Participants also said that their primary care provider no longer examines their eyes or conducts vision screenings when giving a physical examination. When asked, “Has your primary care provider ever shared information with you about your eyesight?” one participant said, “You know, I'm going to be honest with you, not mine.” Another participant said, “You know, these primary care doctors, they only check certain things; then they send you to a specialist. I never heard of a primary care doctor checking my eyes, ever. I've been going to this guy a long time. I just had one [a general physical examination]. [MOD: And they didn't look and see?] No.”


Blindness and visual impairment from most eye diseases and disorders that are prevalent in the United States can be diagnosed with routine eye examinations and slowed or halted with timely diagnosis and treatment.27,28 This study suggests that participants are not well-informed or knowledgeable about eye health, eye disease, or the need for routine eye exams. It also indicates that messages about eye health and eye care are not being conveyed to participants through the media or by their primary care providers.

The findings reveal that many primary care providers no longer examine participants’ eyes or conduct vision screenings during physical examinations. This lack of attention to eye care was said to affect participants’ perception of the need for, and ultimately receipt of, preventive eye care services. Screening for serious eye disease in a primary care setting is an efficient mechanism to identify patients with undetected but treatable ocular disorders that require referral for confirmatory diagnosis, follow-up, and/or treatment.29 Given the absence of physical symptoms and, in most cases, no significant visual loss, early detection of developing eye disease is unlikely to occur without vision screenings.

Screening for potentially serious eye conditions during routine physical examinations also provides an opportunity for patients and providers to discuss eye care and the health of their eyes, including the correction of refractive error to maintain good visual acuity. Participants reported a lack of such discussion about eye care during many primary care provider visits. Lack of discussion about eye health with primary care providers was reported to negatively impact the receipt of preventive eye care services and conveyed messages about a perceived unimportance of eyesight to participants. An earlier, quantitative survey of knowledge, attitudes, and practices regarding eye health and disease indicates that only 8% of adults said a doctor who was not an eye care provider had spoken with them about eye health or disease within the past year (96% of study participants said they would be likely to have an eye exam if their family/personal primary care provider suggested it).17 Greater involvement of primary care providers and other health care professionals in inquiring about patients’ eyesight, whether patients had any trouble seeing, or whether patients had a recent eye exam may prove beneficial in altering participants’ views about eye health and behaviors regarding the receipt of preventive eye care. Such discussions during general physical examinations will also provide an opportunity to increase awareness about eye health and disease, ultimately resulting in more informed attitudes and knowledge pertaining to eye health and disease. This may affect people's behavior, increasing their receptivity to and action toward making routine eye exams a priority in their otherwise busy lives.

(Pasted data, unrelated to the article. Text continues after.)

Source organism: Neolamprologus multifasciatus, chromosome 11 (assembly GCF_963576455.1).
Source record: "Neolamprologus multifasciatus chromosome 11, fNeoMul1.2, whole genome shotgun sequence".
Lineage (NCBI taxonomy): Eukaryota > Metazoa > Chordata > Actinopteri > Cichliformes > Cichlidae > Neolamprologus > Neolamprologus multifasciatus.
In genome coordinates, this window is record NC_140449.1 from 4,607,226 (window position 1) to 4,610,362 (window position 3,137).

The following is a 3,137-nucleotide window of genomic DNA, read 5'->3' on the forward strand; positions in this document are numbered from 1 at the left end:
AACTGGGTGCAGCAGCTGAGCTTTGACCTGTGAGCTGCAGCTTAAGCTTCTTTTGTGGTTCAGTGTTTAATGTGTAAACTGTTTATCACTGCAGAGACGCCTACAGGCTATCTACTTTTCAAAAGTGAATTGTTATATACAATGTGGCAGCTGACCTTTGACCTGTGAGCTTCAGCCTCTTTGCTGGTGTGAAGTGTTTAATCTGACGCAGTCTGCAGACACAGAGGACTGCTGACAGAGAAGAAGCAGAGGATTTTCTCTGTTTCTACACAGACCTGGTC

The findings from this research as well as previous quantitative research17 indicate that primary care providers play an important role in influencing patients to receive eye care services. Because physicians are often relied upon to inform patients, direct patients through the health care system (referrals), and, in many cases, manage a patient's health, they are in a prime position to educate the public about eye health and influence the receipt of preventive eye care services. Primary care providers need to be informed that they play a pivotal role regarding the receipt of eye care services. At a minimum, it would be worthwhile if they could remind their patients about the need for regular comprehensive dilated eye examinations for all children and adults, and, if feasible, encourage providers to learn (or relearn) how to conduct a basic screening eye examination and implement this as a routine part of a general physical examination.